The Trump-Cruz feud gets nasty
Speaking before a crowd of more than 11,000 students and locals at Liberty University in Lynchburg, Virginia, Donald Trump made no mention of Texas Senator Ted Cruz.
It was practically the first time he'd stopped talking about his presidential rival in the week since their once chummy relationship soured amid a flurry of exchanged insults and questioned political credentials.
Despite a storm of tweets over the weekend blasting Mr Cruz and a round of insult-laden television interviews on Sunday, it's perhaps not surprising that Mr Trump held his tongue at the university founded by the late evangelical leader Jerry Falwell in 1971.
Both Mr Cruz and Mr Trump are battling for the sizeable religious conservative vote in Iowa - which holds its first-in-the-nation presidential caucuses in two weeks - and it's a crowd that Mr Cruz usually seems more comfortable with.
Last March, Texas Senator Ted Cruz launched his bid for the Republican presidential nomination at Liberty University, speaking intimately about his faith and his father, a firebrand evangelical pastor.
Mr Trump, on the other hand, doesn't quite have the same religious bona fides, despite his best attempts. Last September, he proudly held up his childhood Bible at the Values Voter Summit in Washington, DC. And at one point during his hour-long speech at Liberty, he tried to cite a biblical passage about faith and liberty.
Unfortunately for Mr Trump, he referenced "Two Corinthians" instead of "Second Corinthians".
The crowd laughed.
"I always think it's entertaining when people try to throw the Bible into their speeches," Josh Schumacher, a student in his third year at Liberty, said after the speech. "I think it's sometimes just a ploy to get us to buy into what they're saying."
Mr Trump did benefit from a glowing introduction from Liberty University President Jerry Falwell Jr, however, who praised the businessman as one of the "greatest visionaries of our time" and likened him to his famous father.
"Trump can't be bought," he said. "He's not a puppet on a string like so many other candidates."
That could be read as a tacit boost of Mr Trump over Mr Cruz, as Mr Trump has recently attacked the Texas senator for being in the thrall of his big-ticket campaign donors.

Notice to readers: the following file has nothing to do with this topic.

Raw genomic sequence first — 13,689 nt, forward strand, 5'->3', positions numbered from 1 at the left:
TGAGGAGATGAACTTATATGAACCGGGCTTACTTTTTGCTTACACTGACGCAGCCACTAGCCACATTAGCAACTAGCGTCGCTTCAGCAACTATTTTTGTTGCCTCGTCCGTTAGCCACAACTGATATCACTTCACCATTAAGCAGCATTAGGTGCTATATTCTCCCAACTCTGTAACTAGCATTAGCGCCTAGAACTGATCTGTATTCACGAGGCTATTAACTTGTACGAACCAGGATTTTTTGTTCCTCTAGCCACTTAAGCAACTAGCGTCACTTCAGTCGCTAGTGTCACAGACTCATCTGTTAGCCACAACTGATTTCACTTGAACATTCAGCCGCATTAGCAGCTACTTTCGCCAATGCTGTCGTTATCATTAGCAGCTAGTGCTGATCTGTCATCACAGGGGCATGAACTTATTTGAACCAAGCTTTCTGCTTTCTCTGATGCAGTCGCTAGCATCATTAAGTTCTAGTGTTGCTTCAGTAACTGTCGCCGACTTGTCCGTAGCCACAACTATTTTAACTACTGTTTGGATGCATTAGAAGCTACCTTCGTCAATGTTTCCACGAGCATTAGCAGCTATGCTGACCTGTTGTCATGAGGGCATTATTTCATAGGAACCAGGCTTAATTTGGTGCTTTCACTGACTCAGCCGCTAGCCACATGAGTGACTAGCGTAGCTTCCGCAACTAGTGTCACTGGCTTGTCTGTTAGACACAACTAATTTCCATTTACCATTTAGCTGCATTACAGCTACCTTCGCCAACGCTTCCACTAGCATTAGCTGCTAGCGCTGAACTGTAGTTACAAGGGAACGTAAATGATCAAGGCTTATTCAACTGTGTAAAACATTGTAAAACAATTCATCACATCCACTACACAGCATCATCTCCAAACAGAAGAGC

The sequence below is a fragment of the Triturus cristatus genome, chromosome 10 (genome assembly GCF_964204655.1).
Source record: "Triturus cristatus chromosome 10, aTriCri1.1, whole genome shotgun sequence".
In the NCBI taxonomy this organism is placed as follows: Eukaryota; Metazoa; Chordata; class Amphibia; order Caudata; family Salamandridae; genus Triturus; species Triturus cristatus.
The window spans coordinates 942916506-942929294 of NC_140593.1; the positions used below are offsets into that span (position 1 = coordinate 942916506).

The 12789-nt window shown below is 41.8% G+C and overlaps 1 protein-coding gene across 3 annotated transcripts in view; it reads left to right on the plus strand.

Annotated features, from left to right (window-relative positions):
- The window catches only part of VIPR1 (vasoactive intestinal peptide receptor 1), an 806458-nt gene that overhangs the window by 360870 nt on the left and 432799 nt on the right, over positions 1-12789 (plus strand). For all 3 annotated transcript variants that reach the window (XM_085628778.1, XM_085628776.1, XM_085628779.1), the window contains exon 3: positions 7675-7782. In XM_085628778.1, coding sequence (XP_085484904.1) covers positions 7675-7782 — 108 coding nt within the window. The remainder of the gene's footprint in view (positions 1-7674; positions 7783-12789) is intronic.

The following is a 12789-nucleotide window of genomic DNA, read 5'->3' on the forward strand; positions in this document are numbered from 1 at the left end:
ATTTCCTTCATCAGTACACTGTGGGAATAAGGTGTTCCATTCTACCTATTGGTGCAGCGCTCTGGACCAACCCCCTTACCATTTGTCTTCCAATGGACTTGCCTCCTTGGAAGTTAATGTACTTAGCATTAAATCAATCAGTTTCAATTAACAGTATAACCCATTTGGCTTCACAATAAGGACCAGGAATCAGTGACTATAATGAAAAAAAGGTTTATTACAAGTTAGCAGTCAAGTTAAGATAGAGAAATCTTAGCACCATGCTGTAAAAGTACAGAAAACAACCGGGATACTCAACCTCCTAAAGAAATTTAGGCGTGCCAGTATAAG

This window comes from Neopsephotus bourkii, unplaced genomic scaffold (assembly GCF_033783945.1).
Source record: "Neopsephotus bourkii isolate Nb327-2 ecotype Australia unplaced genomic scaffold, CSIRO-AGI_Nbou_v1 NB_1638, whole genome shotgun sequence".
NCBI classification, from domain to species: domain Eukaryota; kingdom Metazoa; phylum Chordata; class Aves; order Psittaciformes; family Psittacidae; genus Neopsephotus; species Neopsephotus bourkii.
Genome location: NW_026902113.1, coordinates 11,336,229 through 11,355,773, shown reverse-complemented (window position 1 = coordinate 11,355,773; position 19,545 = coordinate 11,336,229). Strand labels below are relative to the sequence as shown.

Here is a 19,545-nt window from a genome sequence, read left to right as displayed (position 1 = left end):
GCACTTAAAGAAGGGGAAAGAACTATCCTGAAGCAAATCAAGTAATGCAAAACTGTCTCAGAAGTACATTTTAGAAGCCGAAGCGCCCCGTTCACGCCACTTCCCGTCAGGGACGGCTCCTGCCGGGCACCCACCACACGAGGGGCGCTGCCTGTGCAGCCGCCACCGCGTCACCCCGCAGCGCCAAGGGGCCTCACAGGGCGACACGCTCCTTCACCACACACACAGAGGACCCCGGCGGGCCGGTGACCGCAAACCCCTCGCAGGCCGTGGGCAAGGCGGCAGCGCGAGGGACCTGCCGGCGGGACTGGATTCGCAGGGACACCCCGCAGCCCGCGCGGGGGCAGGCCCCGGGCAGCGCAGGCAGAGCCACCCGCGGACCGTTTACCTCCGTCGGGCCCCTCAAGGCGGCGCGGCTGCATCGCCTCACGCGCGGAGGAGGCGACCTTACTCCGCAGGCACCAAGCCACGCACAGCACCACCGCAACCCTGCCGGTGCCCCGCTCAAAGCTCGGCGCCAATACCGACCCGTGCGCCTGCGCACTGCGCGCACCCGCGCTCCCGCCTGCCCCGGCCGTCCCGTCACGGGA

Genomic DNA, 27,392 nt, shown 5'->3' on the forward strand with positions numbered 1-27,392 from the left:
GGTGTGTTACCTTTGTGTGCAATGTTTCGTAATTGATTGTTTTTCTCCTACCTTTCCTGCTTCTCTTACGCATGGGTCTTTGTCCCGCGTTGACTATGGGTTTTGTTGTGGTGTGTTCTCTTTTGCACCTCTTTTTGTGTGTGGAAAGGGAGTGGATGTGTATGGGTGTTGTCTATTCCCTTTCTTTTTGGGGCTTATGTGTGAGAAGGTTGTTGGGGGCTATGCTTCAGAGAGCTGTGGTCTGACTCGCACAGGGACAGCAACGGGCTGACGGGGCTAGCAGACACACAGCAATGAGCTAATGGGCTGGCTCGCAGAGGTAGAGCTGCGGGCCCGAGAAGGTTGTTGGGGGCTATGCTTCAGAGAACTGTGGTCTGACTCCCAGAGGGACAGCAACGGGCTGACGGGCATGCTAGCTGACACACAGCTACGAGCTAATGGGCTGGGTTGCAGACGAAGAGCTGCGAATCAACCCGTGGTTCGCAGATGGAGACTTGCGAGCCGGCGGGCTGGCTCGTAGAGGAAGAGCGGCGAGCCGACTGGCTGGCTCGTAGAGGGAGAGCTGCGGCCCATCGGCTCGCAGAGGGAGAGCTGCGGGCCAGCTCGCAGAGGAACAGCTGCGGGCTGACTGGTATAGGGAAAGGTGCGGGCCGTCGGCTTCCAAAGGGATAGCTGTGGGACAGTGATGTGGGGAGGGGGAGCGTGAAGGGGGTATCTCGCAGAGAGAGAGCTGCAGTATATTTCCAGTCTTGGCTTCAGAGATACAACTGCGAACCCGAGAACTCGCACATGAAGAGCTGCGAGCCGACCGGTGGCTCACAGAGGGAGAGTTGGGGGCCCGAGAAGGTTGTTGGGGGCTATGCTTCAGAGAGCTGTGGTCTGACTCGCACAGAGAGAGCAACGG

Once upon a time, Mr Cruz and Mr Trump had nothing but kind words for each other. Mr Cruz invited Mr Trump to join him in speaking at a rally in front of the US Capitol, protesting the US-Iran nuclear arms agreement.
And while other candidates criticised the businessman for his call to temporarily close the US border to all Muslims, Mr Cruz was more restrained.
Mr Cruz said he wouldn't engage in a "cage match" with Mr Trump, tweeting that the New Yorker was "terrific".
But as the Iowa caucuses approach, and Mr Cruz and Mr Trump are locked in a battle for first place according to polls, the sparks have flown.
For the past week, Mr Trump has questioned Mr Cruz's eligibility for the presidency, given that he was born of an American mother on Canadian soil.
Mr Cruz has returned fire, saying Mr Trump embraces the liberal values of his New York City home town. Their acrimony was one of the headlines of the Republican presidential debate last Thursday.
Since then Trump has attacked the senator as a hypocrite and a "nasty man".
"Nobody likes him anywhere once they get to know him," Mr Trump said on Sunday. "He's got an edge that's not good. You can't make deals with people like that."
Mr Cruz responded on Monday by comparing Mr Trump unfavourably to conservative patron saint Ronald Reagan and saying he is unqualified for the presidency.
David Barton, who chairs a group supporting Mr Cruz, went one step further.
"Donald Trump's about-face, negative attacks on Ted Cruz are proof he has neither the temperament nor judgement to lead our country," he said in a statement. "It proves Trump is the ultimate opportunist."
Dylan Engel, Liberty student, said that he supports both Mr Cruz and Mr Trump, and finds the growing rivalry between the two upsetting.
"I like how outspoken Trump is," he said. "I believe today we need to fight political correctness. We're being torn apart from the inside."
He added, however, that he's impressed that Mr Cruz hasn't backed down from Mr Trump's attacks.
"Ted Cruz stood his ground," he said.
It seems the Trump-Cruz battle is just warming up.